Human caused greenhouse gas pollution has warmed the planet. Global warming means more extreme weather. Many meteorologist who watch the weather every day see this. More and more research shows that greenhouse gas pollution changes the weather in a way that causes even more change in the weather. Changing weather systems means more lightning, increased high precipitation events in certain regions like the US Northeast, including more frequent large snow storms.
Global warming has had uneven effects. The Arctic has warmed relatively more than most of the rest of the planet. The major movements of air masses are driven by a combination of the rotation of the Earth and the movement of extra heat from the Equator towards the poles, a process that sets up the trade winds and the jet stream. But the additional warming in the Arctic has changed this pattern measurably, resulting in these and other changes in weather patterns.
A new study out in Science, by Dim Coumou, Jascha Lehmann, and Johanna Beckmann, “The weakening summer circulation in the Northern Hemisphere mid-latitudes,” demonstrates that storm activity in much of the Northern Hemisphere has changed in a way that matters to our weather, and is likely to change more in the future. From the abstract:
Rapid warming in the Arctic could influence mid-latitude circulation by reducing the poleward temperature gradient. The largest changes are generally expected in autumn or winter but whether significant changes have occurred is debated. Here we report significant weakening of summer circulation detected in three key dynamical quantities: (1) the zonal-mean zonal wind, (2) the eddy kinetic energy (EKE) and (3) the amplitude of fast-moving Rossby waves. Weakening of the zonal wind is explained by a reduction in poleward temperature gradient. Changes in Rossby waves and EKE are consistent with regression analyses of climate model projections and changes over the seasonal cycle. Monthly heat extremes are associated with low EKE and thus the observed weakening might have contributed to more persistent heat waves in recent summers.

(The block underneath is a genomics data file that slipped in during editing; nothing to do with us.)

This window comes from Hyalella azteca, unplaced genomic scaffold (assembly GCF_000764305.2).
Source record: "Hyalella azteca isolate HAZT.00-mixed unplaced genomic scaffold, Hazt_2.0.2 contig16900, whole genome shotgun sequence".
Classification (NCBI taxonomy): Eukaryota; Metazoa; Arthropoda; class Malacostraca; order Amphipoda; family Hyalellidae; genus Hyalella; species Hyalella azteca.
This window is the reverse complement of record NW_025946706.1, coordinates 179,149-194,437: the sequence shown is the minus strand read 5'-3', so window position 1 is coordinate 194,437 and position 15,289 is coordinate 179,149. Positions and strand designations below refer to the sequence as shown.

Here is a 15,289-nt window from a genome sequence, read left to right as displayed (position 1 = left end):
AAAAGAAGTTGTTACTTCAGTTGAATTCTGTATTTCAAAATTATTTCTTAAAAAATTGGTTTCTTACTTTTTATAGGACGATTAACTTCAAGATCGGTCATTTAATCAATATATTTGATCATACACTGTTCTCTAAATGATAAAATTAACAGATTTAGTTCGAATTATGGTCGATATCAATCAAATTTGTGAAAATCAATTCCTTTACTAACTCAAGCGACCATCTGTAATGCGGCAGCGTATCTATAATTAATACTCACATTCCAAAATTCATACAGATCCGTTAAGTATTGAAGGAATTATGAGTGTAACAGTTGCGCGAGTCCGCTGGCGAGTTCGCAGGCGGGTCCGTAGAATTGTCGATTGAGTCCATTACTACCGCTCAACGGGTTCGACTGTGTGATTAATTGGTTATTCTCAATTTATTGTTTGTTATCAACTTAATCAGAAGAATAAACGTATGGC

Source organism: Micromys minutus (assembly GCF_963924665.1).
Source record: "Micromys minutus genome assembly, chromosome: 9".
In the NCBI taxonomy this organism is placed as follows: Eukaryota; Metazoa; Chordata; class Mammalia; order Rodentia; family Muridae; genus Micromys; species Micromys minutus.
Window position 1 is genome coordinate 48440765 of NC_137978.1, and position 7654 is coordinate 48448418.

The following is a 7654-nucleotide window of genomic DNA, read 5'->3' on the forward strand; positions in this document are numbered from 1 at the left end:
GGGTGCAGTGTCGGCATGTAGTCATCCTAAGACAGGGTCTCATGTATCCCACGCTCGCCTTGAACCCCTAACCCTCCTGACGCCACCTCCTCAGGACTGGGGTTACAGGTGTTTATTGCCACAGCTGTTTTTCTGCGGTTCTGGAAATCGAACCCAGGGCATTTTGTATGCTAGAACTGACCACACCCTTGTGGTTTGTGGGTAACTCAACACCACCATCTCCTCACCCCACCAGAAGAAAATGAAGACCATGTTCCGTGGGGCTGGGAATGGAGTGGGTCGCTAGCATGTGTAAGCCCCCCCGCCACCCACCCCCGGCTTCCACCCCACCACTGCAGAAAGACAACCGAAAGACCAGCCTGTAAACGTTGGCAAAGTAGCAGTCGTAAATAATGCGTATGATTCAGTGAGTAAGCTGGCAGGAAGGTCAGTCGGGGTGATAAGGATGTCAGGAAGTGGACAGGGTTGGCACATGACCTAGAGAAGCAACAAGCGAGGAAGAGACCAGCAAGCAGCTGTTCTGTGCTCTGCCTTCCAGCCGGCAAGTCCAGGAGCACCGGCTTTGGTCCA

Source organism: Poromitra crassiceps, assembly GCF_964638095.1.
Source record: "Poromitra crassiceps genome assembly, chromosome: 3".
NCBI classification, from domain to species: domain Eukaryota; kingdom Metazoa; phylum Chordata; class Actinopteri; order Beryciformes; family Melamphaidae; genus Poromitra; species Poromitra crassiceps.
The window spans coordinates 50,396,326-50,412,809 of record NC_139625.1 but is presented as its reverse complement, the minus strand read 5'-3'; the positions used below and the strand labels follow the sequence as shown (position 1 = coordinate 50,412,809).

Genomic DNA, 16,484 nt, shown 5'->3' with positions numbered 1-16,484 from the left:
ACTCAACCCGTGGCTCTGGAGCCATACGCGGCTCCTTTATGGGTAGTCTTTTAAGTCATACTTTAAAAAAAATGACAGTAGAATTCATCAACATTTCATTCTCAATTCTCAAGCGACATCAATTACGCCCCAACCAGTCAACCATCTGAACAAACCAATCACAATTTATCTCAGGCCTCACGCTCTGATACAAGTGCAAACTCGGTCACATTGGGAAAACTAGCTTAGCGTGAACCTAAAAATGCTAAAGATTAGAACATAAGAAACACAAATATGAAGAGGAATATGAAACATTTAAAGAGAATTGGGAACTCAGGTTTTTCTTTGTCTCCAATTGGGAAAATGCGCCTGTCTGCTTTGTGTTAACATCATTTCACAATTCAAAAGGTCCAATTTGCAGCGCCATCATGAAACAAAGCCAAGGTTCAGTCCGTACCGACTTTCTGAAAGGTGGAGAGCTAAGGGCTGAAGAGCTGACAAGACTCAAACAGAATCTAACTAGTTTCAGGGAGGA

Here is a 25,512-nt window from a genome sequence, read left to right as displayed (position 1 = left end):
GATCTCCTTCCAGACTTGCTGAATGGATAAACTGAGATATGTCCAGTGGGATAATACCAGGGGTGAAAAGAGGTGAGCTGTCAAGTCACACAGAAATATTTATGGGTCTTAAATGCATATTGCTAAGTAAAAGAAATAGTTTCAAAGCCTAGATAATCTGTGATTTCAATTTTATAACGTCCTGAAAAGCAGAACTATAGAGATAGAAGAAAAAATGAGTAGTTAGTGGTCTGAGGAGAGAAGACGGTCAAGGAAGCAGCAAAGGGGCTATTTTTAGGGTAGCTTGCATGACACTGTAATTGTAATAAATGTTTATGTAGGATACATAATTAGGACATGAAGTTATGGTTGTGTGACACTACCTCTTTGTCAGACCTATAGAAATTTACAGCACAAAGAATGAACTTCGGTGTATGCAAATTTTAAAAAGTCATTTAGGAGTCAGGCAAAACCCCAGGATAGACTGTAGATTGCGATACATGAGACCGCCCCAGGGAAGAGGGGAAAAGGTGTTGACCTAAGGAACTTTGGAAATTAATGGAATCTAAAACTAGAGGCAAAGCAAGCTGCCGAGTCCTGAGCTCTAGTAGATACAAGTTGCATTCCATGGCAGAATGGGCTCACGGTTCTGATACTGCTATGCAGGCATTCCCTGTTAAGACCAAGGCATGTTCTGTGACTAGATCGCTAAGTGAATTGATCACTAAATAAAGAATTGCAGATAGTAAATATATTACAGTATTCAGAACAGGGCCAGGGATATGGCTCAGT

The study has been written up by Chris Mooney, in the Washington Post, and Roz Pidcock at Carbon Brief. From the study’s press release,
“When the great air streams in the sky above us get disturbed by climate change, this can have severe effects on the ground,” says lead-author Dim Coumou. “While you might expect reduced storm activity to be something good, it turns out that this reduction leads to a greater persistence of weather systems in the Northern hemisphere mid-latitudes. In summer, storms transport moist and cool air from the oceans to the continents bringing relief after periods of oppressive heat. Slack periods, in contrast, make warm weather conditions endure, resulting in the buildup of heat and drought.”
“Unabated climate change will probably further weaken summer circulation patterns which could thus aggravate the risk of heat waves,” says co-author Jascha Lehmann “Climate simulations for the next decades, the CMIP5, remarkably show the same link that we found in observations. So the warm temperature extremes we’ve experienced in recent years might be only a beginning.”